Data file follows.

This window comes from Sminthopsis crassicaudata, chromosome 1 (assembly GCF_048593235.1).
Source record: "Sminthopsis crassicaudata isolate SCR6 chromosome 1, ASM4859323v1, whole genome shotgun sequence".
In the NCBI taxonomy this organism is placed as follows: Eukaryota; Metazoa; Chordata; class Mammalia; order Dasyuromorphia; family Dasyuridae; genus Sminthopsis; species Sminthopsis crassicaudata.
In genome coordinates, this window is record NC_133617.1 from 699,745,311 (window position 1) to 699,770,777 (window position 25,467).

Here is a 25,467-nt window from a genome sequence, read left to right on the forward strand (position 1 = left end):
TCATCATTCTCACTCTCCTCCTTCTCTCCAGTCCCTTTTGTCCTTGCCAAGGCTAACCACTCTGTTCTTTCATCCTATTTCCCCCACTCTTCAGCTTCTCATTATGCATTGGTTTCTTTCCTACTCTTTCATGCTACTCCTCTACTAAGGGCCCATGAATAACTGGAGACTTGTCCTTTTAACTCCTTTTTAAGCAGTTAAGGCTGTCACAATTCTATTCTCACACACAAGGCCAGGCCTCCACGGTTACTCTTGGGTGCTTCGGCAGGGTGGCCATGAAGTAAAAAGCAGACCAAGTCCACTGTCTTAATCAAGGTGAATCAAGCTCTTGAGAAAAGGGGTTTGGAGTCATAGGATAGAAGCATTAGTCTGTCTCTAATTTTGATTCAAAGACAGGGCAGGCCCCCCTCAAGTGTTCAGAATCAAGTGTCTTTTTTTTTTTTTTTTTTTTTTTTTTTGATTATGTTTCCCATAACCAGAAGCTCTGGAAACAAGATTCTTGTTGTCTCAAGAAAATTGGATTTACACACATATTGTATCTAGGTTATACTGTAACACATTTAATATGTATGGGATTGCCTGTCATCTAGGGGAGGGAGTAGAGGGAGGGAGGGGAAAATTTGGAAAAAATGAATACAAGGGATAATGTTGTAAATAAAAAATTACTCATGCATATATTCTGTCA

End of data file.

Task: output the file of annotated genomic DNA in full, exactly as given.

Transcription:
This window comes from Sminthopsis crassicaudata, chromosome 1 (assembly GCF_048593235.1).
Source record: "Sminthopsis crassicaudata isolate SCR6 chromosome 1, ASM4859323v1, whole genome shotgun sequence".
In the NCBI taxonomy this organism is placed as follows: Eukaryota; Metazoa; Chordata; class Mammalia; order Dasyuromorphia; family Dasyuridae; genus Sminthopsis; species Sminthopsis crassicaudata.
In genome coordinates, this window is record NC_133617.1 from 699,745,311 (window position 1) to 699,770,777 (window position 25,467).

Here is a 25,467-nt window from a genome sequence, read left to right on the forward strand (position 1 = left end):
TCATCATTCTCACTCTCCTCCTTCTCTCCAGTCCCTTTTGTCCTTGCCAAGGCTAACCACTCTGTTCTTTCATCCTATTTCCCCCACTCTTCAGCTTCTCATTATGCATTGGTTTCTTTCCTACTCTTTCATGCTACTCCTCTACTAAGGGCCCATGAATAACTGGAGACTTGTCCTTTTAACTCCTTTTTAAGCAGTTAAGGCTGTCACAATTCTATTCTCACACACAAGGCCAGGCCTCCACGGTTACTCTTGGGTGCTTCGGCAGGGTGGCCATGAAGTAAAAAGCAGACCAAGTCCACTGTCTTAATCAAGGTGAATCAAGCTCTTGAGAAAAGGGGTTTGGAGTCATAGGATAGAAGCATTAGTCTGTCTCTAATTTTGATTCAAAGACAGGGCAGGCCCCCCTCAAGTGTTCAGAATCAAGTGTCTTTTTTTTTTTTTTTTTTTTTTTTTTTGATTATGTTTCCCATAACCAGAAGCTCTGGAAACAAGATTCTTGTTGTCTCAAGAAAATTGGATTTACACACATATTGTATCTAGGTTATACTGTAACACATTTAATATGTATGGGATTGCCTGTCATCTAGGGGAGGGAGTAGAGGGAGGGAGGGGAAAATTTGGAAAAAATGAATACAAGGGATAATGTTGTAAATAAAAAATTACTCATGCATATATTCTGTCA